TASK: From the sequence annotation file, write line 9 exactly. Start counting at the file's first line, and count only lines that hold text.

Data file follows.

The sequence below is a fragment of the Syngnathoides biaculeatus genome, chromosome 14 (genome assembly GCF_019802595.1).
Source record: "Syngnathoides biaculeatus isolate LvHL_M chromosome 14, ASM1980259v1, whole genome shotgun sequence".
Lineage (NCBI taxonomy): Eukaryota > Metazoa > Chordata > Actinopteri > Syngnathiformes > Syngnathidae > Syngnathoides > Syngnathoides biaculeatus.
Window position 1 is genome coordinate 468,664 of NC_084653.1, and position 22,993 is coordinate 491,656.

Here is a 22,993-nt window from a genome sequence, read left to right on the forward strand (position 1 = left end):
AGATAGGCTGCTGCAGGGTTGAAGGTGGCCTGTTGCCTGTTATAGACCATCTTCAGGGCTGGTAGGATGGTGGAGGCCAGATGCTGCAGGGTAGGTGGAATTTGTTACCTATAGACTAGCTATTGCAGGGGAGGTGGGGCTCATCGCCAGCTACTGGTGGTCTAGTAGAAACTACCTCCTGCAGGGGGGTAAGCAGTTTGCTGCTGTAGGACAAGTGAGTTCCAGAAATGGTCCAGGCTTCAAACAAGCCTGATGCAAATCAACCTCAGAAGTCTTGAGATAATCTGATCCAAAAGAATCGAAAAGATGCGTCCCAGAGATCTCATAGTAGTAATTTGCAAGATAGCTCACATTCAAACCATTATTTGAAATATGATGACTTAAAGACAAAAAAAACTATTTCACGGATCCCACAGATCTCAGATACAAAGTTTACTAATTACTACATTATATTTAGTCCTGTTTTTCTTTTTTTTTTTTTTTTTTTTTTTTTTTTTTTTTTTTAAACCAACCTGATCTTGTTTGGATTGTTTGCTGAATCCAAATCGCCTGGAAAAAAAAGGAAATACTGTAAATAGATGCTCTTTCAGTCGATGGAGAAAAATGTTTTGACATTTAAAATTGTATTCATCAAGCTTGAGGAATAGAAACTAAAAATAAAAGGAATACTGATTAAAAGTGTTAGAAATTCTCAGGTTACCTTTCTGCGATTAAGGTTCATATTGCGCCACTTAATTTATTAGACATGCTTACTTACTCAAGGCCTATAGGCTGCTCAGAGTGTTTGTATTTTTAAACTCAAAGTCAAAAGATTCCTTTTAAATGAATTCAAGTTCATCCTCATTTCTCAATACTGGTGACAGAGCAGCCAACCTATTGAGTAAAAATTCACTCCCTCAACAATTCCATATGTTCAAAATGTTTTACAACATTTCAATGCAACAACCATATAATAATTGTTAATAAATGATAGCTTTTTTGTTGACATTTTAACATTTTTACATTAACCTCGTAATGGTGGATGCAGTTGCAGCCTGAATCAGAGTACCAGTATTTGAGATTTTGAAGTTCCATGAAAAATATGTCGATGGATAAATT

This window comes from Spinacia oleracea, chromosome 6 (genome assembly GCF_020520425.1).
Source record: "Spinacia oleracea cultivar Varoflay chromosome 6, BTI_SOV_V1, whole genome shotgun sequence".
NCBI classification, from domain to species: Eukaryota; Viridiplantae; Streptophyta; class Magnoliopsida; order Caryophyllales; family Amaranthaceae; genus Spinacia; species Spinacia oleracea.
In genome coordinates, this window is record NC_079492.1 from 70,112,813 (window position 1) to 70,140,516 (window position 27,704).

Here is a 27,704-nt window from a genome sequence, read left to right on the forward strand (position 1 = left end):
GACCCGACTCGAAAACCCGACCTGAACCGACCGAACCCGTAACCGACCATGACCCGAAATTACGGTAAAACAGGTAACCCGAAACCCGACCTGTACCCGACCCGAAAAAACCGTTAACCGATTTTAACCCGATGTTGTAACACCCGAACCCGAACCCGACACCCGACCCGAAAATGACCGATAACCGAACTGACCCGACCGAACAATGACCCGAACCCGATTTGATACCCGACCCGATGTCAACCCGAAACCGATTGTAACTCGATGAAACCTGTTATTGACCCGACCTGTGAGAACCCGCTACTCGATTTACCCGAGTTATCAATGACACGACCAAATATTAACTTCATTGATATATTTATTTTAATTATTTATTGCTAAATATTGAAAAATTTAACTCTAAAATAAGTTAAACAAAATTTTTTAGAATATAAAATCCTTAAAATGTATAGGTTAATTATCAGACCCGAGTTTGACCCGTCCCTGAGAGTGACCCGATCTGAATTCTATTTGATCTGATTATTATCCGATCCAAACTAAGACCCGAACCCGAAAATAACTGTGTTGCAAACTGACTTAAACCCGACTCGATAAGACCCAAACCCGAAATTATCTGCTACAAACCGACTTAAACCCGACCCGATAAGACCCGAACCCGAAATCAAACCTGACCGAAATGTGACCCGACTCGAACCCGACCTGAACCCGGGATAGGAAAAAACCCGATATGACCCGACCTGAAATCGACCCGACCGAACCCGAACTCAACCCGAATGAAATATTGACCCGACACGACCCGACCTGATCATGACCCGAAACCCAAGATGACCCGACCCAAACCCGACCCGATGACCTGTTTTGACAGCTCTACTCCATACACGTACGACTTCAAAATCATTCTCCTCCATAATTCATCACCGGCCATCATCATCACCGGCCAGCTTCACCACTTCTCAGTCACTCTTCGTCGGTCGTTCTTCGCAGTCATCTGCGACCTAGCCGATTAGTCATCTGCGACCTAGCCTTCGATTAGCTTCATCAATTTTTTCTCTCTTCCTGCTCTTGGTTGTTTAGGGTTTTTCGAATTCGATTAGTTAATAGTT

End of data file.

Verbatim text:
NCBI classification, from domain to species: Eukaryota; Viridiplantae; Streptophyta; class Magnoliopsida; order Caryophyllales; family Amaranthaceae; genus Spinacia; species Spinacia oleracea.